I found a dimpled spider, fat and white,
On a white heal-all, holding up a moth
Like a white piece of rigid satin cloth —
Assorted characters of death and blight
Mixed ready to begin the morning right,
Like the ingredients of a witches’ broth —
A snow-drop spider, a flower like a froth,
And dead wings carried like a paper kite.
What had that flower to do with being white,
The wayside blue and innocent heal-all?
What brought the kindred spider to that height,
Then steered the white moth thither in the night?
What but design of darkness to appall?–
If design govern in a thing so small.
In this poem, Frost stumbles upon a curious scene in his rural surroundings. He observes as a spider kills an unsuspecting moth atop a peculiar heal-all – a common flower. Uncommon however, is the color of the flower, and that of the spider and the moth. All of these are white, and importantly so. Their color separates them from the rest of the picture, the more expected greens, browns, and blues of nature. The poet highlights the elements in white that he believes to agents in this gruesome “design”. On the whole, the poem questions whether the happenings of nature are governed by an intelligent force – and whether that force is malevolent. Frost reveals what he believes, to an extent, choosing to describe the scene as “death and blight”, and “ingredients of a witches’ broth”. Moreover, his choice to use a sonnet for this poem shows that Frost chose to be governed by another’s design.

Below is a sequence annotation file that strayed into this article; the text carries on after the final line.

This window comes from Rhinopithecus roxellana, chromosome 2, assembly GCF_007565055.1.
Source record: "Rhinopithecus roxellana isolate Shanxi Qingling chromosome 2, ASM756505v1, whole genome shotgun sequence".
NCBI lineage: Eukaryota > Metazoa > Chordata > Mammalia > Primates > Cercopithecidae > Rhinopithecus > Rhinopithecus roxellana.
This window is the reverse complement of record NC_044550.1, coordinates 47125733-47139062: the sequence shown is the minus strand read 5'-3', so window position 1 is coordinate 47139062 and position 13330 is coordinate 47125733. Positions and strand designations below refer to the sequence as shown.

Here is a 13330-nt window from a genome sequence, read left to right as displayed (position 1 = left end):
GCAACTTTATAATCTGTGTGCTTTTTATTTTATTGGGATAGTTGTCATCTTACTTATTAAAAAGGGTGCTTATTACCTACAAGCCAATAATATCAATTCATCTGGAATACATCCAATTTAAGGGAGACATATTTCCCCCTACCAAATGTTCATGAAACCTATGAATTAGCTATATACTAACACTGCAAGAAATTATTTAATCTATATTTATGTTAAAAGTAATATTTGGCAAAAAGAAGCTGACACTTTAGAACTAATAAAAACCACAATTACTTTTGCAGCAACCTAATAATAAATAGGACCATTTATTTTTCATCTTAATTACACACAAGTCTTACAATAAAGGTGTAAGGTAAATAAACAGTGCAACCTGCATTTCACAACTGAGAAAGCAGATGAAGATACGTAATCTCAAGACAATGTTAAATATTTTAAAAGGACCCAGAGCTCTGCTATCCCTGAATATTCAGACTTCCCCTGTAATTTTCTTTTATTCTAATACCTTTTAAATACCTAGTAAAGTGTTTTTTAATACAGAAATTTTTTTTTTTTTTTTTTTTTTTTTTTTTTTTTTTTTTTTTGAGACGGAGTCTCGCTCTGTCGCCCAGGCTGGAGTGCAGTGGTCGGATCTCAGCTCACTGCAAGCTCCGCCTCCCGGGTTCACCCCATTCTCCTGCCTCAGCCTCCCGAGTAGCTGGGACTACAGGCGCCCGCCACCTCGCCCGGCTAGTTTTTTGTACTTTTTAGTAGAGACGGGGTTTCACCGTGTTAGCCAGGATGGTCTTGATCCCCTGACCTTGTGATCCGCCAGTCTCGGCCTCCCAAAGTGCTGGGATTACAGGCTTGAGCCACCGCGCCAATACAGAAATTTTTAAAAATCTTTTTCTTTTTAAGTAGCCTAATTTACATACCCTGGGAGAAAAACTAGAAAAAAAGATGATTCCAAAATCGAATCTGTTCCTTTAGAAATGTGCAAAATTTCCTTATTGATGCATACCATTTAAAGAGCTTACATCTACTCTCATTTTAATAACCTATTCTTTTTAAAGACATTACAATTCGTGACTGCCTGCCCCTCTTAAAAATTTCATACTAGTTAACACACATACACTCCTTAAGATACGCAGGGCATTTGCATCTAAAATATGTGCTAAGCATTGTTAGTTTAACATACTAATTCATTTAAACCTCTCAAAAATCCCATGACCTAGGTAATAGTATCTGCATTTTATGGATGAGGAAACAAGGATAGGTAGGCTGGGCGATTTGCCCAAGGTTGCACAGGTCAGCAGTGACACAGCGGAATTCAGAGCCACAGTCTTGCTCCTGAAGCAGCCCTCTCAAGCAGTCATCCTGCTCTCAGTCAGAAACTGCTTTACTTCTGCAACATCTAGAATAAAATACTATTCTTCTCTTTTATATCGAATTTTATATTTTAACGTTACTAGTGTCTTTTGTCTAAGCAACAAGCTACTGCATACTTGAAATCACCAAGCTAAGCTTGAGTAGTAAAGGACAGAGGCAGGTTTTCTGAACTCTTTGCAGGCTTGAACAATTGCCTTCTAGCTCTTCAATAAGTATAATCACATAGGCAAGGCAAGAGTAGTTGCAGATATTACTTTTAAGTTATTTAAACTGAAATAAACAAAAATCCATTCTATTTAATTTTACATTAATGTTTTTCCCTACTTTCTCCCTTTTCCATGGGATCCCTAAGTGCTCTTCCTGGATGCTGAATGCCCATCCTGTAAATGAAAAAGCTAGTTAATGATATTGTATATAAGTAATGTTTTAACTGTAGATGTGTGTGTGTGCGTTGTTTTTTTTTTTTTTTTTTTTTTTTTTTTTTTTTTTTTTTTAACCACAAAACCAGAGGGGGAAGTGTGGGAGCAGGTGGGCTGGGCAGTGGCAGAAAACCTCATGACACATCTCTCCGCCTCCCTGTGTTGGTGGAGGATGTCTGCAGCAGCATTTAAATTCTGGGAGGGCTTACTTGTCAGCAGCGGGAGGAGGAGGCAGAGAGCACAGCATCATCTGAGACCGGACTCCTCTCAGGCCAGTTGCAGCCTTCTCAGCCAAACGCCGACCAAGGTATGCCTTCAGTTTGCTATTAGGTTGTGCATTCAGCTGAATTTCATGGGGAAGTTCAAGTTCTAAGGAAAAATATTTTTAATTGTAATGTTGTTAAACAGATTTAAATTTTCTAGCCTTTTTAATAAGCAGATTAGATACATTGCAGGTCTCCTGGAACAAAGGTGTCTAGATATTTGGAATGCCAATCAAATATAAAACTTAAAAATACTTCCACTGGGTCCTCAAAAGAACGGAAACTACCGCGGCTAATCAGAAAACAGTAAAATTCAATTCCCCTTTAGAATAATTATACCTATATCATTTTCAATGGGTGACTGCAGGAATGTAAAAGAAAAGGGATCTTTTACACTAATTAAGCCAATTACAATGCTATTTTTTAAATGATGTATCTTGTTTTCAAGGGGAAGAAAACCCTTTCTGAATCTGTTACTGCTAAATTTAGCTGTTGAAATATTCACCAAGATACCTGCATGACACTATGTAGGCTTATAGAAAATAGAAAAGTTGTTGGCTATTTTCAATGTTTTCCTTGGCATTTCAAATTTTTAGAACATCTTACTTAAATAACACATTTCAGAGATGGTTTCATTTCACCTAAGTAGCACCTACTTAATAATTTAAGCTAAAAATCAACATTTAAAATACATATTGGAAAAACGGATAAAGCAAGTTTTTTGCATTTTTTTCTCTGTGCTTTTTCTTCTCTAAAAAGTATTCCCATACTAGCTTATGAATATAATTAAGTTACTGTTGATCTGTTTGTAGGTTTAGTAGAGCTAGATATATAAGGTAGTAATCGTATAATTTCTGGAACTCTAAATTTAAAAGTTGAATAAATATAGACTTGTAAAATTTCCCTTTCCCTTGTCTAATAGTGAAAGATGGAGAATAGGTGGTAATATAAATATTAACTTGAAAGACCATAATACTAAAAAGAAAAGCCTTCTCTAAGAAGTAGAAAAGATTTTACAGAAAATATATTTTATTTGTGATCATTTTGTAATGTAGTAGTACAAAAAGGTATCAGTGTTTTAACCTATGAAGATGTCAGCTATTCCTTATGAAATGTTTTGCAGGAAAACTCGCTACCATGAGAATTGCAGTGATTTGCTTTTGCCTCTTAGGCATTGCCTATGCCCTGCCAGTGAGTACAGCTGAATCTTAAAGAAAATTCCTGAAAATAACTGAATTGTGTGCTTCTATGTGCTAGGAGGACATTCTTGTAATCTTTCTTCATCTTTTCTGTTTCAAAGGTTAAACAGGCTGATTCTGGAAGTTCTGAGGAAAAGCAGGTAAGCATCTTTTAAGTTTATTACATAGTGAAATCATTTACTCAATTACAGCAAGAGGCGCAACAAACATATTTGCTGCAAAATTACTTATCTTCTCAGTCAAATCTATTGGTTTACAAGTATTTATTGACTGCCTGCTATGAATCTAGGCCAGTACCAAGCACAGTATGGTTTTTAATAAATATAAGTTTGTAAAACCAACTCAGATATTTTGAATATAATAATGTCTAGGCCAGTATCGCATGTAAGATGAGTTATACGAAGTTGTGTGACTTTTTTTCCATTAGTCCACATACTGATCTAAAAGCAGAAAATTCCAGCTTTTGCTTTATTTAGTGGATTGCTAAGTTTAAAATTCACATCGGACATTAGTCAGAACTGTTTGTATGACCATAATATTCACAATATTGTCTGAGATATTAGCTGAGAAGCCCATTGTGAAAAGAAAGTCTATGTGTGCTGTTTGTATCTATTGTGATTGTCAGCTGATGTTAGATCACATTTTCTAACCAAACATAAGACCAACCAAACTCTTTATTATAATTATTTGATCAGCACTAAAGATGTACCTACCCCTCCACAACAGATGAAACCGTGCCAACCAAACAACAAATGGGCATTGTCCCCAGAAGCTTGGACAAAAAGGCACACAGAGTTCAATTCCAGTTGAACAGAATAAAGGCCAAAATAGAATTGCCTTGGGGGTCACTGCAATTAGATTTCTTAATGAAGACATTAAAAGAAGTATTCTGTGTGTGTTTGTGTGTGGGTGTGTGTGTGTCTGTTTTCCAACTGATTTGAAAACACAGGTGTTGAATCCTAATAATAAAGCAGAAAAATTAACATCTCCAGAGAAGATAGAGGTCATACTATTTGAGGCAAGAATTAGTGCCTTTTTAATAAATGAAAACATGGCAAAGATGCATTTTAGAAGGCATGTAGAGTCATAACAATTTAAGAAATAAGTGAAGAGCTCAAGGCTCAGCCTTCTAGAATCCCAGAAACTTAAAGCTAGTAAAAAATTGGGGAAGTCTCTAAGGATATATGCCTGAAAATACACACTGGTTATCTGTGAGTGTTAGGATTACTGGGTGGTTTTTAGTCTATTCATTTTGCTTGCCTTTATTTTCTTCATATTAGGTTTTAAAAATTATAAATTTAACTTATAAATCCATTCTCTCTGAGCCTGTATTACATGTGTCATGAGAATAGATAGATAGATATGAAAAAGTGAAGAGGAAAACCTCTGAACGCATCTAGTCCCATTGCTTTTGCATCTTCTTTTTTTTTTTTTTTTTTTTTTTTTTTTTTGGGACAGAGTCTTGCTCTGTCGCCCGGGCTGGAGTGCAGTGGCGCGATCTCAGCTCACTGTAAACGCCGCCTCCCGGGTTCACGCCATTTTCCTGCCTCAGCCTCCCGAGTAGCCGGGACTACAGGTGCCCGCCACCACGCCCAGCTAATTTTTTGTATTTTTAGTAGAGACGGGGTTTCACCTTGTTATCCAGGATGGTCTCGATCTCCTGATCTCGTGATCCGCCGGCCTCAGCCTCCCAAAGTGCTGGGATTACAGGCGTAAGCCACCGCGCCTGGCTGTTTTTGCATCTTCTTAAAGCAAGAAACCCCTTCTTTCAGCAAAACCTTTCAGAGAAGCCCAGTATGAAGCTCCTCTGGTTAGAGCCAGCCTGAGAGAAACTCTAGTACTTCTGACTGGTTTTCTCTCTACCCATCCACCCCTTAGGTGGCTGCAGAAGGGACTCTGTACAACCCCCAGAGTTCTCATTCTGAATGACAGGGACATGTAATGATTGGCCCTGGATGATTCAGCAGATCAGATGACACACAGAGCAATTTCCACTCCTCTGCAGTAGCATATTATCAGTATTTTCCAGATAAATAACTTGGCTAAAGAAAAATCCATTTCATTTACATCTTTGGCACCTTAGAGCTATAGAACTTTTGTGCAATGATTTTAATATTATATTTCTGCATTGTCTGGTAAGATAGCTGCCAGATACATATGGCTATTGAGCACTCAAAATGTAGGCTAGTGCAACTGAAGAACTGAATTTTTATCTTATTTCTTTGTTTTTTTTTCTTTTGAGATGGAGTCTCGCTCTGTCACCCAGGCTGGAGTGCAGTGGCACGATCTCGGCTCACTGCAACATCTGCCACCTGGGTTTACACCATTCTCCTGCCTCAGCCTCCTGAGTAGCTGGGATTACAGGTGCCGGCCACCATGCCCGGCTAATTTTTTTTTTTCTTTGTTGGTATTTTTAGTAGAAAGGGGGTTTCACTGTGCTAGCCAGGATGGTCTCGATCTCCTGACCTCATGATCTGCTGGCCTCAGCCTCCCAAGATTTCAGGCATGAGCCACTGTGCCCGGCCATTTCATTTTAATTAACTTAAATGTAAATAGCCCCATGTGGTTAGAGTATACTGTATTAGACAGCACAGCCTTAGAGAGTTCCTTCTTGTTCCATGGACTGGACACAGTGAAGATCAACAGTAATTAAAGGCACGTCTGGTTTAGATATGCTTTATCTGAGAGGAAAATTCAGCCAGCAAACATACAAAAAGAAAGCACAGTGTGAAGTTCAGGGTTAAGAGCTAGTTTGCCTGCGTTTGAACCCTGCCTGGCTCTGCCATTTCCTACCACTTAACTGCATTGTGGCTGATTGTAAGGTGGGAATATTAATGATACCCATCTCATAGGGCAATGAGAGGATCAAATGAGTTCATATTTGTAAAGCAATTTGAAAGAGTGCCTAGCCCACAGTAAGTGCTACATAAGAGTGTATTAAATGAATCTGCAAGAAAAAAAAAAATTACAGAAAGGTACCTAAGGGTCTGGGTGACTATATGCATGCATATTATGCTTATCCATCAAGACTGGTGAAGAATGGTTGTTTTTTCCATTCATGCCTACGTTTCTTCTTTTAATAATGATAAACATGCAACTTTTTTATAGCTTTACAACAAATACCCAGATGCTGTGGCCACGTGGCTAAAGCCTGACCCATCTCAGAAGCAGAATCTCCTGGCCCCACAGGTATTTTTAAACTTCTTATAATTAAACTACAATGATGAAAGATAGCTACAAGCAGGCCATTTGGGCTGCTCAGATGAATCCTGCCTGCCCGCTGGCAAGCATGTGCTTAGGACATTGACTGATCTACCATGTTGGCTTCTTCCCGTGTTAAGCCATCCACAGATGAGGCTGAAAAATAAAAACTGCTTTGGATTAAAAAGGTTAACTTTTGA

Robert Frost (1874-1963) was an American poet, both popular and critically acclaimed for his poetry describing rural life in New England, where he spent most of his life. His work uses these naturalistic settings to explore philosophy and make social commentary. Frost attended Amherst College and Harvard University, graduated from neither, and ended up receiving more than 40 honorary degrees from prestigious universities in the United States and England. When he was not writing, he taught at Middlebury College, Amherst College, and the University of Michigan, Ann Arbor. Frost won four Pulitzer Prizes for Poetry and in 1960 was awarded the Congressional Gold Medal for his work.